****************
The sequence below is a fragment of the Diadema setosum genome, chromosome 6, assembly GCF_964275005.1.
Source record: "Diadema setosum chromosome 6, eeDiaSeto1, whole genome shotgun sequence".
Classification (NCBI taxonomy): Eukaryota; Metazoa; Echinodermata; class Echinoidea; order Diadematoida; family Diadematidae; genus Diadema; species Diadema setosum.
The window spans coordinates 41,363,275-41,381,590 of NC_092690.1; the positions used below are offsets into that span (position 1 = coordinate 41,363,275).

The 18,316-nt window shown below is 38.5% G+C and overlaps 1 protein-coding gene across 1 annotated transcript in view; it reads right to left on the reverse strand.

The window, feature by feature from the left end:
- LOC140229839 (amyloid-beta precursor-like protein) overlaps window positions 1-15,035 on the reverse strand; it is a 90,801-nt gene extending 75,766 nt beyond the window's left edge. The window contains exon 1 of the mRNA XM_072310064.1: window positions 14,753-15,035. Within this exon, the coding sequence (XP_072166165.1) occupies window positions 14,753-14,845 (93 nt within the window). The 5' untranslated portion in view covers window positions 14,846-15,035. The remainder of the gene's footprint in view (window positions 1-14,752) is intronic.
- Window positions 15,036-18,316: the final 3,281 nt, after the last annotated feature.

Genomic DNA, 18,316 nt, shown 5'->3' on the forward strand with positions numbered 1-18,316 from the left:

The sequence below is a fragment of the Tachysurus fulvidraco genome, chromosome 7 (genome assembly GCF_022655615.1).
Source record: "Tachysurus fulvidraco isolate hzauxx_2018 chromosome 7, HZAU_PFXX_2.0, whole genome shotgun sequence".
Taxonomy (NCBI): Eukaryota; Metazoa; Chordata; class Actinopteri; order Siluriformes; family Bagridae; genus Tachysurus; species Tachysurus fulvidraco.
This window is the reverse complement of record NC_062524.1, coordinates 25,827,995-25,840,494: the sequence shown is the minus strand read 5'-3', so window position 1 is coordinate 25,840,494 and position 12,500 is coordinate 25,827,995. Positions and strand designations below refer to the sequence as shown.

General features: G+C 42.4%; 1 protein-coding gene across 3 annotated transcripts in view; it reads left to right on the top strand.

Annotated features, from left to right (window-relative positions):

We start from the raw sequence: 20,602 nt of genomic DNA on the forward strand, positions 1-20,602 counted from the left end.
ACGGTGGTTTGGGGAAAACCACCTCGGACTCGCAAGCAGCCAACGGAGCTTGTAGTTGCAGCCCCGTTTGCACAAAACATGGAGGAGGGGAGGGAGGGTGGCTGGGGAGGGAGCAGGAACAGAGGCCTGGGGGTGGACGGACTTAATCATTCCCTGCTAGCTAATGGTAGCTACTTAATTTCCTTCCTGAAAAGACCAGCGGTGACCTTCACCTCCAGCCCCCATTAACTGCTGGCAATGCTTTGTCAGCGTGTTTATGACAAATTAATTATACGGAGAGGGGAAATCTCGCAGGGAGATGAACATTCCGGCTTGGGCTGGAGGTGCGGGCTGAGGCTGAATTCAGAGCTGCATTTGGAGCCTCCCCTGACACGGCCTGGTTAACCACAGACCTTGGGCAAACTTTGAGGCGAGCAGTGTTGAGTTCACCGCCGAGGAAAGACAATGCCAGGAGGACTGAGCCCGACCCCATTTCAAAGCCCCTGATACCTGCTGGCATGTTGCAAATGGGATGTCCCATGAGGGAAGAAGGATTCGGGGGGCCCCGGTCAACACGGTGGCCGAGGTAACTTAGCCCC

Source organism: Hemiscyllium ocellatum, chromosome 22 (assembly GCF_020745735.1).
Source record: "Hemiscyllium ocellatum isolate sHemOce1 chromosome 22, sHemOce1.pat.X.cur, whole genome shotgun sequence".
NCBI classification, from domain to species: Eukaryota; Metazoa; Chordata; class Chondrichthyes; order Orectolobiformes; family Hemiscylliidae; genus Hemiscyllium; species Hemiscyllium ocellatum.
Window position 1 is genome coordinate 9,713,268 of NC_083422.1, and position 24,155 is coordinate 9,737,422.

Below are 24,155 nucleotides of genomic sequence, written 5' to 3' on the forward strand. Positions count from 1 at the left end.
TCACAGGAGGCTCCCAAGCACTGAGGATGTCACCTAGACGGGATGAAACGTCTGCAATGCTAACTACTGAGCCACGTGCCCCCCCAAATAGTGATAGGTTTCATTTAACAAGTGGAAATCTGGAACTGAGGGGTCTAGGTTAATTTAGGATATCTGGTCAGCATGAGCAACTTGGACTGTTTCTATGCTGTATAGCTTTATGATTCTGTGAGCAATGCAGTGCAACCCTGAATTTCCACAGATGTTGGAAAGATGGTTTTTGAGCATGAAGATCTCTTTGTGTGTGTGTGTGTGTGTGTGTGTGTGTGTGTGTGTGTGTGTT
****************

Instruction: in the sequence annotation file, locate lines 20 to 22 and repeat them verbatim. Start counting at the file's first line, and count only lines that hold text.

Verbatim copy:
NCBI classification, from domain to species: Eukaryota; Metazoa; Chordata; class Chondrichthyes; order Orectolobiformes; family Hemiscylliidae; genus Hemiscyllium; species Hemiscyllium ocellatum.
Window position 1 is genome coordinate 9,713,268 of NC_083422.1, and position 24,155 is coordinate 9,737,422.

Below are 24,155 nucleotides of genomic sequence, written 5' to 3' on the forward strand. Positions count from 1 at the left end.